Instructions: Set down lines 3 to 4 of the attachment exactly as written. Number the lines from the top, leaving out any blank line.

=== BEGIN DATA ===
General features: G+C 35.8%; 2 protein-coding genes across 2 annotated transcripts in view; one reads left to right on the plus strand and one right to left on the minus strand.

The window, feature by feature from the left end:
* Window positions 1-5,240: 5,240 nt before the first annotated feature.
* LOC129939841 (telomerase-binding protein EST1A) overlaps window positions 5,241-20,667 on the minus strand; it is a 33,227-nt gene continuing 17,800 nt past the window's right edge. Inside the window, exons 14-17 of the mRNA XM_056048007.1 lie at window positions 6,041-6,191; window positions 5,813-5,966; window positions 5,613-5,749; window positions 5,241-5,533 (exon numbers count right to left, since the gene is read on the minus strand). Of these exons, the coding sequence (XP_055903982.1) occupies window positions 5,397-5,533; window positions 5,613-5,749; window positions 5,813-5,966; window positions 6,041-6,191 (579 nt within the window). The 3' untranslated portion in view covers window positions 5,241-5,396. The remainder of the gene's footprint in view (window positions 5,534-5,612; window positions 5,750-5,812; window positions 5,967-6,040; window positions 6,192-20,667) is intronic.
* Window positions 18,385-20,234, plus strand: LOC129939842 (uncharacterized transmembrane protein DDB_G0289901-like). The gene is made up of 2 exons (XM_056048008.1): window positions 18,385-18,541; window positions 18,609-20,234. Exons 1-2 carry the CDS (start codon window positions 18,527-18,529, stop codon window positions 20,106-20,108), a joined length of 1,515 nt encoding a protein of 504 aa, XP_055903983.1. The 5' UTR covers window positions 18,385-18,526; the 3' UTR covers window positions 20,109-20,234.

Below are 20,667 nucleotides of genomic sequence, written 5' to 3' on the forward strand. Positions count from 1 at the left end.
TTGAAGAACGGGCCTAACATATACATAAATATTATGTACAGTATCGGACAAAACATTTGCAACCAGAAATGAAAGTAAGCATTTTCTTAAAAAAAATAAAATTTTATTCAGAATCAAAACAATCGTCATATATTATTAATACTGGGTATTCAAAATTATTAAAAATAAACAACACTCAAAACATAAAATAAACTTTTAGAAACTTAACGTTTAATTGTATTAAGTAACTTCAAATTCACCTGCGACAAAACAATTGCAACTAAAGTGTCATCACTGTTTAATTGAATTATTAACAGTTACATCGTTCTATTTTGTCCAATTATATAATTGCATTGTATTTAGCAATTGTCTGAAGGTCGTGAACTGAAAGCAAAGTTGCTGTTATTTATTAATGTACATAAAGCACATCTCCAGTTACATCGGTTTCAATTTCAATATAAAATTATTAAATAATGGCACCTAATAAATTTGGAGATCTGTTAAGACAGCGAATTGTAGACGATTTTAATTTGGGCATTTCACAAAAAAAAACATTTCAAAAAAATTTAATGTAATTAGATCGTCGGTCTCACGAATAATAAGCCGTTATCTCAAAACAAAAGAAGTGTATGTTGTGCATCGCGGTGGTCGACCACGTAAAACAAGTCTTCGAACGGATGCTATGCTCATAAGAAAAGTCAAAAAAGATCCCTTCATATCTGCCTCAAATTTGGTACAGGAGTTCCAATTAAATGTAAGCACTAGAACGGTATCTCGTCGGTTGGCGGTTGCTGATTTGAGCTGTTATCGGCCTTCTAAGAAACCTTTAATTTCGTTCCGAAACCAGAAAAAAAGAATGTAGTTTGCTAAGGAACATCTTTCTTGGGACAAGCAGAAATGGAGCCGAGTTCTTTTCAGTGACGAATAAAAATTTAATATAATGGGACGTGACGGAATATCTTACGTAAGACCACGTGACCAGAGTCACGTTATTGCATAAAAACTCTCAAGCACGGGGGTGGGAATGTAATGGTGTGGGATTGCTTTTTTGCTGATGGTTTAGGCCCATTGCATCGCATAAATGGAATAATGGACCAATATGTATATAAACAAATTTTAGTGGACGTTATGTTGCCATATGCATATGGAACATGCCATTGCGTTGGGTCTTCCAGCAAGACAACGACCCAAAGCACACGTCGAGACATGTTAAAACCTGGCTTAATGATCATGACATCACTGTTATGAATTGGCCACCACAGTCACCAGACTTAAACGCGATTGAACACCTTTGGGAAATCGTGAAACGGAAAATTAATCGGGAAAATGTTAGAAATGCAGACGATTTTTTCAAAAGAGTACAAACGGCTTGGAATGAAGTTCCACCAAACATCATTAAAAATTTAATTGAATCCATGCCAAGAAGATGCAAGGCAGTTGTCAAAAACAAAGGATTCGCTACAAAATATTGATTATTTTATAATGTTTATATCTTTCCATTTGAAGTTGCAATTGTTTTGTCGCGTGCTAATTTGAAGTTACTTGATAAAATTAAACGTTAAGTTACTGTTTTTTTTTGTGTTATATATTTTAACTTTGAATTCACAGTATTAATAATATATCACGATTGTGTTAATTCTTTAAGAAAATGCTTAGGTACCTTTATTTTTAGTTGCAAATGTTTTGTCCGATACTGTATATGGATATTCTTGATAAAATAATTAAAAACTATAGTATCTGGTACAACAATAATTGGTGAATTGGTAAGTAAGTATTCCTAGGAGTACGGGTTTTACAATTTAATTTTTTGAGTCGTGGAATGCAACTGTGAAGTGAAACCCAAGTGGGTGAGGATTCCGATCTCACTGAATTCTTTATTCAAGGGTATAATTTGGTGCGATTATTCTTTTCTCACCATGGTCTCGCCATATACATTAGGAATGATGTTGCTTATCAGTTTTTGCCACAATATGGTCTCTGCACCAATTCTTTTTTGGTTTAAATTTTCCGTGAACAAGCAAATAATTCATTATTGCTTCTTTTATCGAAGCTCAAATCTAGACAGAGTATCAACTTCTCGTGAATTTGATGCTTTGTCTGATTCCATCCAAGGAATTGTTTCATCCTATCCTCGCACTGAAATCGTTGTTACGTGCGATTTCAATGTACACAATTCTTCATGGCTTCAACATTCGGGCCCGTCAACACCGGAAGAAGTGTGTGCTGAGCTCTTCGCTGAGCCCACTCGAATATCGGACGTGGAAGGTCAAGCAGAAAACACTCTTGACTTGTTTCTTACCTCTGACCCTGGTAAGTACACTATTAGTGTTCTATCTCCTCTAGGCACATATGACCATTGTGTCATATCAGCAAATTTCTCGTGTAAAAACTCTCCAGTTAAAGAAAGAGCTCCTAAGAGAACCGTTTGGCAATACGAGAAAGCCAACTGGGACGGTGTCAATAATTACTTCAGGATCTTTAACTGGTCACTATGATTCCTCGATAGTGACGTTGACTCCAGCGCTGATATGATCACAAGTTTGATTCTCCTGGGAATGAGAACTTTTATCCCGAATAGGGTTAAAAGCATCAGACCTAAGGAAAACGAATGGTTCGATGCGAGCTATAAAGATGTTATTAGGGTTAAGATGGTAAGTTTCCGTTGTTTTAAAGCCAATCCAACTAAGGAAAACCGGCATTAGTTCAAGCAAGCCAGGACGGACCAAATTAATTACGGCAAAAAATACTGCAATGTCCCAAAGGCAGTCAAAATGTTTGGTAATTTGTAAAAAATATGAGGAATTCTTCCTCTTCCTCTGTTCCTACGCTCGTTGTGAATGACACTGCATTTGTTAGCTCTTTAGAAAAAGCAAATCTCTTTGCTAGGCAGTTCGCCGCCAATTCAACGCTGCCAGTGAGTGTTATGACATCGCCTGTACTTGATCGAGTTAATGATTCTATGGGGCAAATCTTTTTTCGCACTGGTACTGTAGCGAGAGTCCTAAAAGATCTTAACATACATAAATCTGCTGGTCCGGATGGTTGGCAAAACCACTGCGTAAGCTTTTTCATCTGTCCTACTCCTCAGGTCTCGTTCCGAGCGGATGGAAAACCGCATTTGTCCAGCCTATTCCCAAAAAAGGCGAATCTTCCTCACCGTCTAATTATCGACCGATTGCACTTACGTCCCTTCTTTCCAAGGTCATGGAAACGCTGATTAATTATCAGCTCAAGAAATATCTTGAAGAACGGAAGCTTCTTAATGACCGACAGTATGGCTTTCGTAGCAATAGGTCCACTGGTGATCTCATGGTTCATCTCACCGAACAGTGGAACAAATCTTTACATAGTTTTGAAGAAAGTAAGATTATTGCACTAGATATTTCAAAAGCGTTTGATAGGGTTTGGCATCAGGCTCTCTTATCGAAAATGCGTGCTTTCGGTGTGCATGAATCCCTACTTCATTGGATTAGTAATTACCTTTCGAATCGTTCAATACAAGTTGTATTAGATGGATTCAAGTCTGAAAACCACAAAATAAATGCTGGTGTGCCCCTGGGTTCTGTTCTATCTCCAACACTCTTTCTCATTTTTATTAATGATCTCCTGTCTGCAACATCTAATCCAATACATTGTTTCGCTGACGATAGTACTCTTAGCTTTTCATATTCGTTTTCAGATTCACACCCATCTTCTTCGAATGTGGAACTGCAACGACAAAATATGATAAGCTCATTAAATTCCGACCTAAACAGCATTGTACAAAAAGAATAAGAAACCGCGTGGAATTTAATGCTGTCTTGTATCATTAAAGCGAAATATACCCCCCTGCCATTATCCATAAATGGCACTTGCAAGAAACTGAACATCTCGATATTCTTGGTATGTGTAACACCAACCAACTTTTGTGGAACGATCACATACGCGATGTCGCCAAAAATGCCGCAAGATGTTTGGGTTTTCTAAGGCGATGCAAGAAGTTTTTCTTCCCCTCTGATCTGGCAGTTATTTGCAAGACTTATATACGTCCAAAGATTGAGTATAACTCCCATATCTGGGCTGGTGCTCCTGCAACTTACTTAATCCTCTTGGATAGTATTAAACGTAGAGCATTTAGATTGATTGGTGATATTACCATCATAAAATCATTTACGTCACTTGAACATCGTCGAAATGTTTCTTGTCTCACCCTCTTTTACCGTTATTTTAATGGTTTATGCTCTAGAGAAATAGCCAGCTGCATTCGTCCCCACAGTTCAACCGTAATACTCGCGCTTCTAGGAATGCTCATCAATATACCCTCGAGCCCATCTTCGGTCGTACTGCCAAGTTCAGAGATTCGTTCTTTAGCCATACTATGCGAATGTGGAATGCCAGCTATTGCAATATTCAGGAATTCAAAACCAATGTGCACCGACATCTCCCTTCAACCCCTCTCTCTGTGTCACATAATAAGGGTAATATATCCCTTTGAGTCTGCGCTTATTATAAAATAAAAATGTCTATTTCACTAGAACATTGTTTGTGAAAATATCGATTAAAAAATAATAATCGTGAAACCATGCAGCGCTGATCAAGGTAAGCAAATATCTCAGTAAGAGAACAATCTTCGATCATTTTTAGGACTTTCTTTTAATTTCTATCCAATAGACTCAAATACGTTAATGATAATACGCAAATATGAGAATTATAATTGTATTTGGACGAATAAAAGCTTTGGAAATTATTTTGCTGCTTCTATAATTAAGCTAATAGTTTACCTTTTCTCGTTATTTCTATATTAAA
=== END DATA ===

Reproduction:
* Window positions 1-5,240: 5,240 nt before the first annotated feature.
* LOC129939841 (telomerase-binding protein EST1A) overlaps window positions 5,241-20,667 on the minus strand; it is a 33,227-nt gene continuing 17,800 nt past the window's right edge. Inside the window, exons 14-17 of the mRNA XM_056048007.1 lie at window positions 6,041-6,191; window positions 5,813-5,966; window positions 5,613-5,749; window positions 5,241-5,533 (exon numbers count right to left, since the gene is read on the minus strand). Of these exons, the coding sequence (XP_055903982.1) occupies window positions 5,397-5,533; window positions 5,613-5,749; window positions 5,813-5,966; window positions 6,041-6,191 (579 nt within the window). The 3' untranslated portion in view covers window positions 5,241-5,396. The remainder of the gene's footprint in view (window positions 5,534-5,612; window positions 5,750-5,812; window positions 5,967-6,040; window positions 6,192-20,667) is intronic.